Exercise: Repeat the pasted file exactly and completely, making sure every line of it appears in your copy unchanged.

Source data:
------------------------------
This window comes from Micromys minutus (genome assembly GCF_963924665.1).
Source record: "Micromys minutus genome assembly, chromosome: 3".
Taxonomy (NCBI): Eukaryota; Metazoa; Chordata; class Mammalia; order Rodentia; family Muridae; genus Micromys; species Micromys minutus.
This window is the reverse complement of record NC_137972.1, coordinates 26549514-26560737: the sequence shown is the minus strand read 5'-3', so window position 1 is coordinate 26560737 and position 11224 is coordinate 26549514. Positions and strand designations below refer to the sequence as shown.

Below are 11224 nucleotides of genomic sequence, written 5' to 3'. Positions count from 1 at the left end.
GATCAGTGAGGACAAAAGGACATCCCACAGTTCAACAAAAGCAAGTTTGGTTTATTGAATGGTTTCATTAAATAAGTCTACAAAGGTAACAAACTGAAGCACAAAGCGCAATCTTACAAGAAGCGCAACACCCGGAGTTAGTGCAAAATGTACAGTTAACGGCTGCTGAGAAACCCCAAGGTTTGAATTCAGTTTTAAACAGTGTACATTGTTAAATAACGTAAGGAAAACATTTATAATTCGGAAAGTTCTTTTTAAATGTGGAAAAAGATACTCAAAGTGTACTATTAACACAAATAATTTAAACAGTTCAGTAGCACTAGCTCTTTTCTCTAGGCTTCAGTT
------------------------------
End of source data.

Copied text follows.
This window comes from Micromys minutus (genome assembly GCF_963924665.1).
Source record: "Micromys minutus genome assembly, chromosome: 3".
Taxonomy (NCBI): Eukaryota; Metazoa; Chordata; class Mammalia; order Rodentia; family Muridae; genus Micromys; species Micromys minutus.
This window is the reverse complement of record NC_137972.1, coordinates 26549514-26560737: the sequence shown is the minus strand read 5'-3', so window position 1 is coordinate 26560737 and position 11224 is coordinate 26549514. Positions and strand designations below refer to the sequence as shown.

Below are 11224 nucleotides of genomic sequence, written 5' to 3'. Positions count from 1 at the left end.
GATCAGTGAGGACAAAAGGACATCCCACAGTTCAACAAAAGCAAGTTTGGTTTATTGAATGGTTTCATTAAATAAGTCTACAAAGGTAACAAACTGAAGCACAAAGCGCAATCTTACAAGAAGCGCAACACCCGGAGTTAGTGCAAAATGTACAGTTAACGGCTGCTGAGAAACCCCAAGGTTTGAATTCAGTTTTAAACAGTGTACATTGTTAAATAACGTAAGGAAAACATTTATAATTCGGAAAGTTCTTTTTAAATGTGGAAAAAGATACTCAAAGTGTACTATTAACACAAATAATTTAAACAGTTCAGTAGCACTAGCTCTTTTCTCTAGGCTTCAGTT